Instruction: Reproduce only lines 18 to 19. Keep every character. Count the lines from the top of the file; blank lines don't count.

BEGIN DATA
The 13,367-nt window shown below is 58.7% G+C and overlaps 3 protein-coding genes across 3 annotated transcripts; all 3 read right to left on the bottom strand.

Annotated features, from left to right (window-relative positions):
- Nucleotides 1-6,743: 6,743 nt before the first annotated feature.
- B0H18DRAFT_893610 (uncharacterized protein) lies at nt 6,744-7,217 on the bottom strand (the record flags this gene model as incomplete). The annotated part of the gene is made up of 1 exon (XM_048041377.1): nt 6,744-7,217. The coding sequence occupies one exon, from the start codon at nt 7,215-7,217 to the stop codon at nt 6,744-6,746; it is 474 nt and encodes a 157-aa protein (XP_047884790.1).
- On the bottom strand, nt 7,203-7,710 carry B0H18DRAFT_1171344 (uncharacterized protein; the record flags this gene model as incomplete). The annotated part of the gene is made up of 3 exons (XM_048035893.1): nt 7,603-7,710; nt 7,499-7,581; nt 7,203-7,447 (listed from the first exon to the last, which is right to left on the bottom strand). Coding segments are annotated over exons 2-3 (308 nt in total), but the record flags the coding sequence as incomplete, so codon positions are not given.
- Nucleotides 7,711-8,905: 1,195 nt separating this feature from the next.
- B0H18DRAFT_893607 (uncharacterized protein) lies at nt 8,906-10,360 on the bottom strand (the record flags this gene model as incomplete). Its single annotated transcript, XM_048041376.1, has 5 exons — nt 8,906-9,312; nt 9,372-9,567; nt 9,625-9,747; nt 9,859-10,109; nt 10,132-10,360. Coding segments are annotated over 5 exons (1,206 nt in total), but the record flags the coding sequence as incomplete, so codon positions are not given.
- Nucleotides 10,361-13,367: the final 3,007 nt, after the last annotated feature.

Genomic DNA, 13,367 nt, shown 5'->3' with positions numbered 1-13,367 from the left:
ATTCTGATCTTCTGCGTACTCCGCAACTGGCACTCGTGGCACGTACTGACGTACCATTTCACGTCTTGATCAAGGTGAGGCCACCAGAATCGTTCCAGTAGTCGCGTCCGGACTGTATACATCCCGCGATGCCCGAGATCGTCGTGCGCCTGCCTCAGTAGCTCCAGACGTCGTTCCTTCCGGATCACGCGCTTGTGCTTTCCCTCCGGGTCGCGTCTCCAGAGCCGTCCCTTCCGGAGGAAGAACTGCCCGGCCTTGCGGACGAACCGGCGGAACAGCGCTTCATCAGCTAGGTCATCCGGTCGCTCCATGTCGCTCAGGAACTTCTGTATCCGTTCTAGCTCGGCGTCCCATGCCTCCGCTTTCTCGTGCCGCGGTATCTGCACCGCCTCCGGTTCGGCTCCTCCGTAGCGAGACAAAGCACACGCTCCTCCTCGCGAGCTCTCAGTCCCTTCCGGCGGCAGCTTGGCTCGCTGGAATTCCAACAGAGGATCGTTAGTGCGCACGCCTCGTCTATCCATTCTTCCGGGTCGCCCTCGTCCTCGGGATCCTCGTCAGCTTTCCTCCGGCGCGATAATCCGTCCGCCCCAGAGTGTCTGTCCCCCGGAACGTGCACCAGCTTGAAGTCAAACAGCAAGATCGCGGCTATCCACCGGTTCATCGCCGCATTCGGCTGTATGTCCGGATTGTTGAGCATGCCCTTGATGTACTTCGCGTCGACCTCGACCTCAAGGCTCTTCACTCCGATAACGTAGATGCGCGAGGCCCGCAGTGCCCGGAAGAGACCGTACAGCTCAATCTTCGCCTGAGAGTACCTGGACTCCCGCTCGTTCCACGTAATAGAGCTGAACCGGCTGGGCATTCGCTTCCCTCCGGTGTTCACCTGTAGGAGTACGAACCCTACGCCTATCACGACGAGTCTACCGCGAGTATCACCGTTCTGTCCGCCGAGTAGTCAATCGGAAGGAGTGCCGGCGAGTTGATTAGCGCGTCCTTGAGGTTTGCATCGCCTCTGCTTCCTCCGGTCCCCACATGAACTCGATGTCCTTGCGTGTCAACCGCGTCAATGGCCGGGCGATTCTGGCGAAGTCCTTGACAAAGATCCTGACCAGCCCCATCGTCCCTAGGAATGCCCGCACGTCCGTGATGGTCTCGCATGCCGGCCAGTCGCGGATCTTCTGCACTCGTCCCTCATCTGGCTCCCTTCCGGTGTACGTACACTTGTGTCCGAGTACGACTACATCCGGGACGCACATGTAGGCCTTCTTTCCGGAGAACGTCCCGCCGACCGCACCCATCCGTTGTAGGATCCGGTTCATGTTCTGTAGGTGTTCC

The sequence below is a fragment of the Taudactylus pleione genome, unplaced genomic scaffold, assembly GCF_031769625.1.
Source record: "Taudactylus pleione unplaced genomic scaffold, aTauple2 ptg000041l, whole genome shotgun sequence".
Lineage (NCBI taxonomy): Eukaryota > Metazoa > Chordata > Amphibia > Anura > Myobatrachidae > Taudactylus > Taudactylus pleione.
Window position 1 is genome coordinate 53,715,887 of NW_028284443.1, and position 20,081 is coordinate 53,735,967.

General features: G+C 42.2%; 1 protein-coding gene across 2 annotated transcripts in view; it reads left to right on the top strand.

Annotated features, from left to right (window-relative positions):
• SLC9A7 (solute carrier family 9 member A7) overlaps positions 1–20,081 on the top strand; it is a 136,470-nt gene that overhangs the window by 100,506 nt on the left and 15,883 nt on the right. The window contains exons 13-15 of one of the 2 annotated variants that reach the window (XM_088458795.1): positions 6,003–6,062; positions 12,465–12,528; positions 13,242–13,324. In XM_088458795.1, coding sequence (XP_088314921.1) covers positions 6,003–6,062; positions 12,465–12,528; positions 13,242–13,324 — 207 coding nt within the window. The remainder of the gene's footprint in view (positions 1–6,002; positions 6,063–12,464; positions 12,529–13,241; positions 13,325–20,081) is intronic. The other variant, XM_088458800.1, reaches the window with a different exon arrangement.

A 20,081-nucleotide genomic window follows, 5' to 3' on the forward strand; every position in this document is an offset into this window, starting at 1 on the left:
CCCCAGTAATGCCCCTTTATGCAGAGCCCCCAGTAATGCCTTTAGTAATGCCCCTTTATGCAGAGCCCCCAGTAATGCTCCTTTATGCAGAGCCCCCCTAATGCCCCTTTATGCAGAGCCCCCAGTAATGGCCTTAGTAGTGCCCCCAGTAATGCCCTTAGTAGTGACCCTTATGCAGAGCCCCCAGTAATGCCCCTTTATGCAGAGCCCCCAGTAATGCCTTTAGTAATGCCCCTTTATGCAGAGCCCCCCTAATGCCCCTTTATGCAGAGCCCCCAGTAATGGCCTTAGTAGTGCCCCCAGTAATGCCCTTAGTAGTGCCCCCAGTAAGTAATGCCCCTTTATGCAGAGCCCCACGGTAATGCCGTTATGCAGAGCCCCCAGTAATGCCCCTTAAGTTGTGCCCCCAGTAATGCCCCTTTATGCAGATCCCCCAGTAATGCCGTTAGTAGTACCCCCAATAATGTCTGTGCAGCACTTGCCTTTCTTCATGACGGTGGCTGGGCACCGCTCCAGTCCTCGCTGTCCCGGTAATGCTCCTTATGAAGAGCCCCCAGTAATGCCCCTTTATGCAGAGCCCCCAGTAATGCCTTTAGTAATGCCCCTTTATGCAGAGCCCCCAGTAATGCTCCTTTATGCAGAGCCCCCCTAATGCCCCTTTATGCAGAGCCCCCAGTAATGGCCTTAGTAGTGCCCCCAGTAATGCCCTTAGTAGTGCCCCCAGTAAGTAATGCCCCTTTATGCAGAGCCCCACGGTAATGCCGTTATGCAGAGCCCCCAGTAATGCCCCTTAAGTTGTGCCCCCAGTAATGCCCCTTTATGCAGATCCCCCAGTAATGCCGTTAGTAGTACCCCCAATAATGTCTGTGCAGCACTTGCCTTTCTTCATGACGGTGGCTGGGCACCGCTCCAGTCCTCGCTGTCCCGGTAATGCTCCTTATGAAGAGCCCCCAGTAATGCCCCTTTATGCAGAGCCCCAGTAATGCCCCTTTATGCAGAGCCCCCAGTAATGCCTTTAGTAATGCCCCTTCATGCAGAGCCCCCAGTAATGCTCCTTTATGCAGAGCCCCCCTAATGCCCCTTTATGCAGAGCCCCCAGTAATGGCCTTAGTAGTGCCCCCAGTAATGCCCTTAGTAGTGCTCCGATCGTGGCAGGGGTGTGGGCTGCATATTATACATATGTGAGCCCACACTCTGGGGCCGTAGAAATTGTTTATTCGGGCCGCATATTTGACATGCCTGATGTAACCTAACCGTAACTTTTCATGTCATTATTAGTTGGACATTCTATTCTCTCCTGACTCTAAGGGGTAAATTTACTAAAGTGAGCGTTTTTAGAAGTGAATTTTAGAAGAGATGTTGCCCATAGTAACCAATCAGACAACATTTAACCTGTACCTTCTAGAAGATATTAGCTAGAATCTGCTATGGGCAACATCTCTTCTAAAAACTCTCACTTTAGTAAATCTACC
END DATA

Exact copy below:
A 20,081-nucleotide genomic window follows, 5' to 3' on the forward strand; every position in this document is an offset into this window, starting at 1 on the left:
CCCCAGTAATGCCCCTTTATGCAGAGCCCCCAGTAATGCCTTTAGTAATGCCCCTTTATGCAGAGCCCCCAGTAATGCTCCTTTATGCAGAGCCCCCCTAATGCCCCTTTATGCAGAGCCCCCAGTAATGGCCTTAGTAGTGCCCCCAGTAATGCCCTTAGTAGTGACCCTTATGCAGAGCCCCCAGTAATGCCCCTTTATGCAGAGCCCCCAGTAATGCCTTTAGTAATGCCCCTTTATGCAGAGCCCCCCTAATGCCCCTTTATGCAGAGCCCCCAGTAATGGCCTTAGTAGTGCCCCCAGTAATGCCCTTAGTAGTGCCCCCAGTAAGTAATGCCCCTTTATGCAGAGCCCCACGGTAATGCCGTTATGCAGAGCCCCCAGTAATGCCCCTTAAGTTGTGCCCCCAGTAATGCCCCTTTATGCAGATCCCCCAGTAATGCCGTTAGTAGTACCCCCAATAATGTCTGTGCAGCACTTGCCTTTCTTCATGACGGTGGCTGGGCACCGCTCCAGTCCTCGCTGTCCCGGTAATGCTCCTTATGAAGAGCCCCCAGTAATGCCCCTTTATGCAGAGCCCCCAGTAATGCCTTTAGTAATGCCCCTTTATGCAGAGCCCCCAGTAATGCTCCTTTATGCAGAGCCCCCCTAATGCCCCTTTATGCAGAGCCCCCAGTAATGGCCTTAGTAGTGCCCCCAGTAATGCCCTTAGTAGTGCCCCCAGTAAGTAATGCCCCTTTATGCAGAGCCCCACGGTAATGCCGTTATGCAGAGCCCCCAGTAATGCCCCTTAAGTTGTGCCCCCAGTAATGCCCCTTTATGCAGATCCCCCAGTAATGCCGTTAGTAGTACCCCCAATAATGTCTGTGCAGCACTTGCCTTTCTTCATGACGGTGGCTGGGCACCGCTCCAGTCCTCGCTGTCCCGGTAATGCTCCTTATGAAGAGCCCCCAGTAATGCCCCTTTATGCAGAGCCCCAGTAATGCCCCTTTATGCAGAGCCCCCAGTAATGCCTTTAGTAATGCCCCTTCATGCAGAGCCCCCAGTAATGCTCCTTTATGCAGAGCCCCCCTAATGCCCCTTTATGCAGAGCCCCCAGTAATGGCCTTAGTAGTGCCCCCAGTAATGCCCTTAGTAGTGCTCCGATCGTGGCAGGGGTGTGGGCTGCATATTATACATATGTGAGCCCACACTCTGGGGCCGTAGAAATTGTTTATTCGGGCCGCATATTTGACATGCCTGATGTAACCTAACCGTAACTTTTCATGTCATTATTAGTTGGACATTCTATTCTCTCCTGACTCTAAGGGGTAAATTTACTAAAGTGAGCGTTTTTAGAAGTGAATTTTAGAAGAGATGTTGCCCATAGTAACCAATCAGACAACATTTAACCTGTACCTTCTAGAAGATATTAGCTAGAATCTGCTATGGGCAACATCTCTTCTAAAAACTCTCACTTTAGTAAATCTACC